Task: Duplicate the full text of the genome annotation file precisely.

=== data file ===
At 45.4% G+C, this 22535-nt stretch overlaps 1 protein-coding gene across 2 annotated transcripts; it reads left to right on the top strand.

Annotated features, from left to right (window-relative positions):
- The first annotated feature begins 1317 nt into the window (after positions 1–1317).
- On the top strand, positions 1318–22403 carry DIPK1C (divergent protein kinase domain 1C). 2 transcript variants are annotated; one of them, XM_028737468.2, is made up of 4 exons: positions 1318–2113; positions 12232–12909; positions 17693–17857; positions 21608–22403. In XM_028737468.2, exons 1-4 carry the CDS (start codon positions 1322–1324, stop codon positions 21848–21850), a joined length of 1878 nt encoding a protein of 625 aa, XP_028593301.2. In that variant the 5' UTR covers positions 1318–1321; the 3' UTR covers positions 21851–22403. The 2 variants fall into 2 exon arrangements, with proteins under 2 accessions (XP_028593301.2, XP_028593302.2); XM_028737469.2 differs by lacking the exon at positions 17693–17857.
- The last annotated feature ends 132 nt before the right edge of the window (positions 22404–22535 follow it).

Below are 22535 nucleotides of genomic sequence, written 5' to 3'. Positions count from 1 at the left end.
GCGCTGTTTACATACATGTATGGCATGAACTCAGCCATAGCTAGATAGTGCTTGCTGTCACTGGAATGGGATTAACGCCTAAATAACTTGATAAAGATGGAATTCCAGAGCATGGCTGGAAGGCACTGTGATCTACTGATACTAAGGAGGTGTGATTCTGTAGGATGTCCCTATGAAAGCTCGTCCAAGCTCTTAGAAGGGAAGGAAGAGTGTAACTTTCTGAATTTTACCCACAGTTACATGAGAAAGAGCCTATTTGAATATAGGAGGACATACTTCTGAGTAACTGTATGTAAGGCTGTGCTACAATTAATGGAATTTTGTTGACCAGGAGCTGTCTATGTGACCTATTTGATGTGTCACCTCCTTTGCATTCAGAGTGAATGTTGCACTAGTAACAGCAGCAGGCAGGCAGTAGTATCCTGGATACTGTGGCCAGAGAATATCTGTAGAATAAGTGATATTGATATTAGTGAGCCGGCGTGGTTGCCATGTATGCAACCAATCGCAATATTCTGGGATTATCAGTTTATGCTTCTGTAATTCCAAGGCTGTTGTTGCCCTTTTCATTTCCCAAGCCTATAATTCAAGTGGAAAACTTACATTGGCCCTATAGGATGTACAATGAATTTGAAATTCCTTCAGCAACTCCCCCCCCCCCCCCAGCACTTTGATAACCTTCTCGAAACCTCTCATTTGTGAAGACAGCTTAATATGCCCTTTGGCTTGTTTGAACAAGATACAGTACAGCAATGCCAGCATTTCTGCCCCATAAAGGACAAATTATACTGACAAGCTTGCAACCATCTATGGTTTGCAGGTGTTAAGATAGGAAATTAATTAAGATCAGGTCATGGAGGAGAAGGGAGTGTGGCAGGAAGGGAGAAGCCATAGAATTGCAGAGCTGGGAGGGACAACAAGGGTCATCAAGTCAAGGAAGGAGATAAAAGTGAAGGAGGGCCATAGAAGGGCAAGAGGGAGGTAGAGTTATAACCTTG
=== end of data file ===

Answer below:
At 45.4% G+C, this 22535-nt stretch overlaps 1 protein-coding gene across 2 annotated transcripts; it reads left to right on the top strand.

Annotated features, from left to right (window-relative positions):
- The first annotated feature begins 1317 nt into the window (after positions 1–1317).
- On the top strand, positions 1318–22403 carry DIPK1C (divergent protein kinase domain 1C). 2 transcript variants are annotated; one of them, XM_028737468.2, is made up of 4 exons: positions 1318–2113; positions 12232–12909; positions 17693–17857; positions 21608–22403. In XM_028737468.2, exons 1-4 carry the CDS (start codon positions 1322–1324, stop codon positions 21848–21850), a joined length of 1878 nt encoding a protein of 625 aa, XP_028593301.2. In that variant the 5' UTR covers positions 1318–1321; the 3' UTR covers positions 21851–22403. The 2 variants fall into 2 exon arrangements, with proteins under 2 accessions (XP_028593301.2, XP_028593302.2); XM_028737469.2 differs by lacking the exon at positions 17693–17857.
- The last annotated feature ends 132 nt before the right edge of the window (positions 22404–22535 follow it).

Below are 22535 nucleotides of genomic sequence, written 5' to 3'. Positions count from 1 at the left end.
GCGCTGTTTACATACATGTATGGCATGAACTCAGCCATAGCTAGATAGTGCTTGCTGTCACTGGAATGGGATTAACGCCTAAATAACTTGATAAAGATGGAATTCCAGAGCATGGCTGGAAGGCACTGTGATCTACTGATACTAAGGAGGTGTGATTCTGTAGGATGTCCCTATGAAAGCTCGTCCAAGCTCTTAGAAGGGAAGGAAGAGTGTAACTTTCTGAATTTTACCCACAGTTACATGAGAAAGAGCCTATTTGAATATAGGAGGACATACTTCTGAGTAACTGTATGTAAGGCTGTGCTACAATTAATGGAATTTTGTTGACCAGGAGCTGTCTATGTGACCTATTTGATGTGTCACCTCCTTTGCATTCAGAGTGAATGTTGCACTAGTAACAGCAGCAGGCAGGCAGTAGTATCCTGGATACTGTGGCCAGAGAATATCTGTAGAATAAGTGATATTGATATTAGTGAGCCGGCGTGGTTGCCATGTATGCAACCAATCGCAATATTCTGGGATTATCAGTTTATGCTTCTGTAATTCCAAGGCTGTTGTTGCCCTTTTCATTTCCCAAGCCTATAATTCAAGTGGAAAACTTACATTGGCCCTATAGGATGTACAATGAATTTGAAATTCCTTCAGCAACTCCCCCCCCCCCCCCAGCACTTTGATAACCTTCTCGAAACCTCTCATTTGTGAAGACAGCTTAATATGCCCTTTGGCTTGTTTGAACAAGATACAGTACAGCAATGCCAGCATTTCTGCCCCATAAAGGACAAATTATACTGACAAGCTTGCAACCATCTATGGTTTGCAGGTGTTAAGATAGGAAATTAATTAAGATCAGGTCATGGAGGAGAAGGGAGTGTGGCAGGAAGGGAGAAGCCATAGAATTGCAGAGCTGGGAGGGACAACAAGGGTCATCAAGTCAAGGAAGGAGATAAAAGTGAAGGAGGGCCATAGAAGGGCAAGAGGGAGGTAGAGTTATAACCTTG